On June 1, 2010, Bank of America initiated a foreclosure action against Respondent and Ms. Fraidin relating to their [438 Md. 182] marital home. A public auction of the home was scheduled for September 16, 2011. On September 14, 2011, two days prior to the scheduled public auction, Ms. Fraidin filed a Chapter 13 Voluntary Petition for Bankruptcy, naming Bank of America, as mortgage holder of the marital residence, as sole creditor. On September 16, 2011, Ms. Ellen W. Crosby (" Ms. Crosby" ) was appointed the Bankruptcy Trustee in relation to Ms. Fraidin's Petition. At that time, Ms. Crosby sent Ms. Fraidin a letter providing information about the Chapter 13 Bankruptcy process and requested copies of paychecks to substantiate Ms. Fraidin's asserted income. In response to this request, Ms. Fraidin produced copies of several checks each in the amount of $3,000.00 and drawn on Respondent's IOLTA account, which purported to be paychecks from Ms. Fraidin's employment with Respondent's solo law practice. With regard to Respondent's participation in this process, the hearing judge found:
In her bankruptcy proceedings, Ms. Fraidin asserted that she was self-represented. Additionally, Respondent denied having served as Ms. Fraidin's attorney during the bankruptcy proceedings. In the course of Ms. Fraidin's purported self-representation in the bankruptcy proceeding, Respondent " participated" in the collection of information, provided legal templates to Ms. Fraidin, and communicated with Christina M. Williamson, Esquire, counsel for Bank of America, toward the end of requesting a postponement for Ms. Fraidin, thus conveying to Ms. Williamson the perception that Respondent was acting as Ms. Fraidin's " agent." Additionally, Ms. Fraidin had, at best, a rudimentary understanding of the bankruptcy process as she did not comprehend the difference between the paychecks submitted in order to substantiate her source of income and checks sent to Ms. Crosby as the Trustee for the benefit of the creditors. Nor did Ms. Fraidin have any recollection as to where she purportedly obtained the form petition required to initiate the Chapter 13 Bankruptcy process. Despite never having formally entered his appearance on behalf of Ms. [438 Md. 183] Fraidin, Respondent indeed served as her attorney in that matter.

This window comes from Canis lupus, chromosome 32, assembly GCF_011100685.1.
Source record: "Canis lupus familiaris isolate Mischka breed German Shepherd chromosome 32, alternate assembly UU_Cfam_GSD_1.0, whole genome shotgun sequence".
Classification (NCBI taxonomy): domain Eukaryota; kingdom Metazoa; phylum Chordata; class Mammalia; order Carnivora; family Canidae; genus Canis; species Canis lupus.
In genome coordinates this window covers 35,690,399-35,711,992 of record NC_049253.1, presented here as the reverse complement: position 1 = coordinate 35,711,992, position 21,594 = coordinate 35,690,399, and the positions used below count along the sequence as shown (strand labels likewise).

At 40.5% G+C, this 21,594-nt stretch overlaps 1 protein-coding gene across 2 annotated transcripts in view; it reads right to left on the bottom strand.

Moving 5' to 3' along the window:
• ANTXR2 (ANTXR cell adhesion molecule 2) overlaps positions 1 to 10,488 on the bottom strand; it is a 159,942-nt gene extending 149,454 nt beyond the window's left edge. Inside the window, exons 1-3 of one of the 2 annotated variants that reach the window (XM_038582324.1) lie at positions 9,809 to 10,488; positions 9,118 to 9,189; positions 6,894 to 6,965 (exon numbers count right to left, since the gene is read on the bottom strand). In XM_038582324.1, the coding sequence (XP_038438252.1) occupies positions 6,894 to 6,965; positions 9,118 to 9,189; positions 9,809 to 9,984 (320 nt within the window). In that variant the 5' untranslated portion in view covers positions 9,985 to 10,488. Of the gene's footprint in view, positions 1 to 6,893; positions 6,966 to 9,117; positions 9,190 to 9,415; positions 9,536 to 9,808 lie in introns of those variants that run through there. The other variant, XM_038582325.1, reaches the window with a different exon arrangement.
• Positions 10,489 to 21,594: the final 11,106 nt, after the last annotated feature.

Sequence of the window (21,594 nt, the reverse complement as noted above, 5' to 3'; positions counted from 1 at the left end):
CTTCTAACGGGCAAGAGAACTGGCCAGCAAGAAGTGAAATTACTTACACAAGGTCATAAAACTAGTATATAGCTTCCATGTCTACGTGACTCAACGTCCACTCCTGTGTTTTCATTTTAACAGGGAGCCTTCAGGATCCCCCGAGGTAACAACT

On September 28, 2011, Ms. Fraidin filed with the United States Bankruptcy Court two documents relating to her financial interests and income: Schedule B -- Personal Property, and Schedule I -- Current Income of Individual Debtor(s). With regard to the filing of Schedule B, the hearing judge found:
Included in the instructions on the Schedule B form is the directive, " Except as directed below, list all personal property of the debtor of whatever kind. If the debtor is married, state whether the husband, wife, both, or the marital community own the property by placing an 'H,' 'W,' 'J,' or 'C' in the column labeled 'Husband, Wife, Joint or Community.'"
In response to request No. 12, requiring the identification of " interests in IRA, ERISA, Keogh, or other pension or profit sharing plans," Ms. Fraidin selected " None." At the time of Ms. Fraidin's filing of Schedule B, Respondent maintained two retirement accounts with a combined total balance of approximately $40,000.00. Ms. Fraidin's Schedule B did not identify or disclose Respondent's retirement accounts in her Schedule B -- Personal Property forms as required. The instructions for Schedule B also provide, inter alia, " If the property is being held for the debtor by someone else, state that person's name and address under 'Description and Location of Property.'" Ms. Fraidin did not state or disclose that between September and December 2011, Respondent was--according to him--holding money in his law firm escrow account for her benefit.